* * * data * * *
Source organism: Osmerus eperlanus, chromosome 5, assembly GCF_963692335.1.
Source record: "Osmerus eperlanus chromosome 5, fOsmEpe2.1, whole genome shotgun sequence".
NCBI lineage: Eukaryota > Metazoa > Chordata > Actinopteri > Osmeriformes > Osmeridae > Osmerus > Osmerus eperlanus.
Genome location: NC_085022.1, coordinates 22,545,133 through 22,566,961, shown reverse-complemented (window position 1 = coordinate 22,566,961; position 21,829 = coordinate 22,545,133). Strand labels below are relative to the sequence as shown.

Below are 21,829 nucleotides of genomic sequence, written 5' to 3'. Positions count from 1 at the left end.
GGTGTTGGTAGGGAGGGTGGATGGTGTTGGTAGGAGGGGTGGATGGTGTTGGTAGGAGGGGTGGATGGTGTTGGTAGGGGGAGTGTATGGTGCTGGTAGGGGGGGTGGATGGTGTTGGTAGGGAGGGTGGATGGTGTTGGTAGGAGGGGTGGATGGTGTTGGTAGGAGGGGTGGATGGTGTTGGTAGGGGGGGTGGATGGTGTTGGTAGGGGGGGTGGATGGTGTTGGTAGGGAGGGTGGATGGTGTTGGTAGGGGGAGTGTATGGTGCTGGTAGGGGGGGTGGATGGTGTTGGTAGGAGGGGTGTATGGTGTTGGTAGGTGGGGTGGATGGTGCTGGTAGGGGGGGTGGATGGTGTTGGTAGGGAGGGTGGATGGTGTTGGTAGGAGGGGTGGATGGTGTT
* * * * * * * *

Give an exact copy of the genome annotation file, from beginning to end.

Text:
Source organism: Osmerus eperlanus, chromosome 5, assembly GCF_963692335.1.
Source record: "Osmerus eperlanus chromosome 5, fOsmEpe2.1, whole genome shotgun sequence".
NCBI lineage: Eukaryota > Metazoa > Chordata > Actinopteri > Osmeriformes > Osmeridae > Osmerus > Osmerus eperlanus.
Genome location: NC_085022.1, coordinates 22,545,133 through 22,566,961, shown reverse-complemented (window position 1 = coordinate 22,566,961; position 21,829 = coordinate 22,545,133). Strand labels below are relative to the sequence as shown.

Below are 21,829 nucleotides of genomic sequence, written 5' to 3'. Positions count from 1 at the left end.
GGTGTTGGTAGGGAGGGTGGATGGTGTTGGTAGGAGGGGTGGATGGTGTTGGTAGGAGGGGTGGATGGTGTTGGTAGGGGGAGTGTATGGTGCTGGTAGGGGGGGTGGATGGTGTTGGTAGGGAGGGTGGATGGTGTTGGTAGGAGGGGTGGATGGTGTTGGTAGGAGGGGTGGATGGTGTTGGTAGGGGGGGTGGATGGTGTTGGTAGGGGGGGTGGATGGTGTTGGTAGGGAGGGTGGATGGTGTTGGTAGGGGGAGTGTATGGTGCTGGTAGGGGGGGTGGATGGTGTTGGTAGGAGGGGTGTATGGTGTTGGTAGGTGGGGTGGATGGTGCTGGTAGGGGGGGTGGATGGTGTTGGTAGGGAGGGTGGATGGTGTTGGTAGGAGGGGTGGATGGTGTT